Game Plan, The (2007)

Rated: PG
Grade: B+AAB=B+
Budget: $22 million
Box Office: $90 million US, $21 million int’l, $20 million DVD

Directed by: Andy Fickman, whose previous work has been steadily moving from awful toward slightly bad, starting with Who’s Your Daddy, Reefer Madness the Musical, and, most recently, She’s the Man. Don’t hold any of that against him. It doesn’t show here.
Starring: Dwayne “The Rock” Johnson, Maddison Pettis, Kyra Sedgwick, Roselyn Sanchez, and Morris Chestnut.

On the eve of the playoffs, local hero and playboy quarterback Joe Kingman discovers that he has a daughter when she shows up on his doorstep wanting to be part of his life. He must navigate the new demands of fatherhood, try to win a football championship, and possibly find love all at the same time.

Entertainment Value: B+
I can’t quite give it an A only because it was a movie clearly made for kids to enjoy, and there isn’t quite enough here for adults. Nonetheless, this is the first movie in a long time that is both live action for kids and also outstanding for kids to watch. I can’t remember the last time I felt so good about recommending a non-cartoon kids movie. It’s funny, charming, and meaningful. The only other real defect here is that Kyra Sydgewick is a painfully bad miscast.

Superficial Content: A
Drugs/Alcohol A, Sexuality A, Violence A, Language A, Illegality A
The closest things to problematic are some of the slapstick elements, which are very mild, a few party scenes, a girl having a strong allergic reaction to nuts, and the fact that The Rock bounces his pects and later dances with a ballet instructor. Finally, zero profanity. Allow me to repeat. Zero profanity. A Quaker wouldn’t object to this movie, and I have no idea why the MPAA didn’t give it a G rating. The only thing, and this is now my firm hypothesis, is that they just aren’t willing to give G ratings to live action movies. The only three I can even remember in the last 10 years are The Straight Story, The Winslow Boy, and Charlotte’s Web (all excellent, by the way). This should be G for sure.

Significant Content: A
This movie hits on precisely the most important gender theme of all: having children makes boys into men by transforming them from barbarian party animals into responsible loving invested fathers. Also, it is this potential in boys that attracts women to them for the purpose of cultivating it out of them. Fatherhood also causes changes in other areas of life as real relationships, teamwork rather than self-glory, and compassion. The movie is clearly pro-father, saying they are essential. Life is unpredictable, and sometimes you have to call an audible. Money can’t buy anyone love. Crying wolf can hurt you when real dangers come along. When you find something of real value, all the things you used to think were important just fade away. The only problem is that the daughter does some fairly risky things for which she doesn’t get punished.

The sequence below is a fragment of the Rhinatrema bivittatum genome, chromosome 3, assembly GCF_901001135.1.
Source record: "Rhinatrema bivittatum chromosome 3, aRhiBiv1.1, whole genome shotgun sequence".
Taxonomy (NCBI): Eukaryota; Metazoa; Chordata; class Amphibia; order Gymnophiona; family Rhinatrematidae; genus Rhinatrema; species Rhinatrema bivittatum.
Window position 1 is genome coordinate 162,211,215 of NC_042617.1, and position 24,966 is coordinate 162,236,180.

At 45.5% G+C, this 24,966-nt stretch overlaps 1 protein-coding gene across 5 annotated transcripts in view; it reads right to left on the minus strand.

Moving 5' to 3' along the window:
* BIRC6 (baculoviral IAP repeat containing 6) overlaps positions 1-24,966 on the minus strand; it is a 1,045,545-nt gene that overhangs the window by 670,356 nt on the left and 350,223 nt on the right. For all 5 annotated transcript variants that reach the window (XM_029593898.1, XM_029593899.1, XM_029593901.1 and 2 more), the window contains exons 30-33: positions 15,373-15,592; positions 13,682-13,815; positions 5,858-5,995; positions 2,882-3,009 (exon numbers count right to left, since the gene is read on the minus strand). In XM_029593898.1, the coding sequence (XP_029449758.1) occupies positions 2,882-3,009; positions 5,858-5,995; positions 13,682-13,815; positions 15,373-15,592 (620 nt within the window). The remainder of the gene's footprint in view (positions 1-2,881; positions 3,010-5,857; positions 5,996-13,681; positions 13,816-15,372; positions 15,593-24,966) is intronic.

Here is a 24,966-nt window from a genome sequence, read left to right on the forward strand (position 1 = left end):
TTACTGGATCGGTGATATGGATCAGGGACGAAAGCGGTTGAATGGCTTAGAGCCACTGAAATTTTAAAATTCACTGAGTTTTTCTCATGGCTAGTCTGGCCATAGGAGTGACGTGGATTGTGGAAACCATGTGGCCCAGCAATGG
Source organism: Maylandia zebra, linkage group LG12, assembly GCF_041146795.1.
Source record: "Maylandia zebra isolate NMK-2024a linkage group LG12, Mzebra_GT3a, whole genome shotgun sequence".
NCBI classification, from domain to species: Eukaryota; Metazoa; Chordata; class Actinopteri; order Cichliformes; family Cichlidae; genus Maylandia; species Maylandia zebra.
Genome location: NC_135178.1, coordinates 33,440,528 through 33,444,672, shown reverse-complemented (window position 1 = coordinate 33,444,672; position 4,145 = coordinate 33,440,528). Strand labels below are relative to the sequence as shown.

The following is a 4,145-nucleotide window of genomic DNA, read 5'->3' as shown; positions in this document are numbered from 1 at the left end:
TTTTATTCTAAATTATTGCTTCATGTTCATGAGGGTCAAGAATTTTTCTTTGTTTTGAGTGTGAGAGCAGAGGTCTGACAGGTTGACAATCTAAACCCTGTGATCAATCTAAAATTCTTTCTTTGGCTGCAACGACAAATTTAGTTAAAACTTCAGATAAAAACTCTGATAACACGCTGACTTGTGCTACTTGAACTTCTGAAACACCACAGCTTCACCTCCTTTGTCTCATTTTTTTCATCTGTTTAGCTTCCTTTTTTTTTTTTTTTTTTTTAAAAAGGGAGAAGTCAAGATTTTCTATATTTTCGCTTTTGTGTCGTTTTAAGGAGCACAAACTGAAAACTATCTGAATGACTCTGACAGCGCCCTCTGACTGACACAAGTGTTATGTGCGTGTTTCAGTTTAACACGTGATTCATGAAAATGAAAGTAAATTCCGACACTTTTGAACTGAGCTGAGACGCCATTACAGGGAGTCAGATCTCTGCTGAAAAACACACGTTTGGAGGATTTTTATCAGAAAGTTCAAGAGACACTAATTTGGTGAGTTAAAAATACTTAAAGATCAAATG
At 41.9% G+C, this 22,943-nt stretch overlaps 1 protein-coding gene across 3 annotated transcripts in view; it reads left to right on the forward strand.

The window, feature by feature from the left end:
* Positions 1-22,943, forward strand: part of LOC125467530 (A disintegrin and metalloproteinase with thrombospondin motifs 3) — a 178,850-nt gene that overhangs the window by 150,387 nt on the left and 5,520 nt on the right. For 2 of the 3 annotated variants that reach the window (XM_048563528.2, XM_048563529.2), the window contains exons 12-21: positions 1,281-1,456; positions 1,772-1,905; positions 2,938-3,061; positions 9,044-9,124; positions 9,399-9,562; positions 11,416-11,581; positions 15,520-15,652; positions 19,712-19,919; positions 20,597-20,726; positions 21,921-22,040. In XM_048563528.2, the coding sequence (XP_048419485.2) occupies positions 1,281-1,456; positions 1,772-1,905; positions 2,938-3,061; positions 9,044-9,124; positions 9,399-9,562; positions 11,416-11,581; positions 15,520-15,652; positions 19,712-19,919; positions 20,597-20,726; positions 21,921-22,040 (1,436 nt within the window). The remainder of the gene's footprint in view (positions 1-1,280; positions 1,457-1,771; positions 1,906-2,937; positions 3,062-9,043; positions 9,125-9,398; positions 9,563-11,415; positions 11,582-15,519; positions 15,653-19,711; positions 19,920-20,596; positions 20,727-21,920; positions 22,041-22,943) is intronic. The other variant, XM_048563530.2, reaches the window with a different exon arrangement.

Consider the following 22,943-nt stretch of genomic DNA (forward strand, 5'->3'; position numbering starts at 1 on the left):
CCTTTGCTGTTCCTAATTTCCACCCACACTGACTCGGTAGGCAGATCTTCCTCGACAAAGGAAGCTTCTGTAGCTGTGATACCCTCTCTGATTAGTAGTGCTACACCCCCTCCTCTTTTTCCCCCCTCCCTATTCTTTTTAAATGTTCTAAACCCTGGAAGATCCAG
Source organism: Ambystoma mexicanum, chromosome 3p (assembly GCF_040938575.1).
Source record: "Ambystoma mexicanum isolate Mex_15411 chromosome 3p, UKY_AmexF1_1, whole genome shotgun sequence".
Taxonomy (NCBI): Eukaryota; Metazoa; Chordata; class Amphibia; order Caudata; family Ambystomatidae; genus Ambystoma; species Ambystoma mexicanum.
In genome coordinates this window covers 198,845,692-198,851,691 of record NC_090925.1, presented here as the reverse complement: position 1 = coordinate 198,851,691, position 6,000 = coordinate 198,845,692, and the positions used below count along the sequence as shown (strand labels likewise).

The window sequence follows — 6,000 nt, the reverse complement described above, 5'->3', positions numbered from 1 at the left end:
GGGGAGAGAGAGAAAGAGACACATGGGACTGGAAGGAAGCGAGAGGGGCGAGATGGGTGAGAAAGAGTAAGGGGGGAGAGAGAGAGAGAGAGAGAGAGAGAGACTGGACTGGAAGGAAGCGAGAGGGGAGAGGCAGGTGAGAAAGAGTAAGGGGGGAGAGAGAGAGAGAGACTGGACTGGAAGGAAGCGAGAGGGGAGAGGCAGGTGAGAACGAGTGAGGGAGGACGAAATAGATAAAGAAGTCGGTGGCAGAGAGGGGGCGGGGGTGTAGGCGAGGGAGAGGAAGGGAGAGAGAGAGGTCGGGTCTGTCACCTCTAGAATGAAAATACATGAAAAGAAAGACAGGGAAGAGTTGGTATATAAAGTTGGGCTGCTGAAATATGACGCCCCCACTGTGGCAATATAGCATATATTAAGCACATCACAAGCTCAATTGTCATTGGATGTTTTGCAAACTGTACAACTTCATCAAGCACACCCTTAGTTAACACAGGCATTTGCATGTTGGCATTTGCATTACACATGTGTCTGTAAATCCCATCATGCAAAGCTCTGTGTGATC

Artistic/Thought Value: B
Though this isn’t exactly a dramatic masterpiece, it’s certainly rich enough to generate plenty of discussions with kids. It’s the sort of movie that, watched 5 or 6 times, can easily become a reference point for illustrating things in ordinary life for your kids. I do this with Cars because it’s a movie Spencer knows so well. One other thing I liked about it is that the good advice in this movie comes from many different sources, male and female.

Discussion Questions:
~Which do you think is a more demanding sport: ballet or football?
If you had to choose between all the things you own or time with your parents, which would you keep? Why don’t parents seem to always grasp this concept?
~Can you think of things Peyton did in this movie that she did not get punished for but should have?
~Does it seem realistic to you that a professional quarterback would be able to fit a daughter into his life during the playoffs?
~What is a “man card,” and why do people joke about losing it? Are the things that get used as reasons to forfeit it unmanly or truly manly? What’s the difference between macho and manly? Is a man really a man unless he is willing to be embarrassed on behalf of his loved ones? How is pride an indicator of immaturity? How about humbleness of maturity?
~Can you think of some of the differences between being raised by a mother and by a father? What do you think of the ending for the movie?
Overall Grade: B+
I really thought this was a good movie, and one which I can eagerly recommend to you on a family movie night.


Anonymous said...

I am a big fan. I might be coming to see your film/THE GAME PLAN, I cannot wait to see it.oh and duwayne i am also a big fan on wrestling.See you soon kiss from [ANONYMOUS]

Anonymous said...

I wish you were my boy]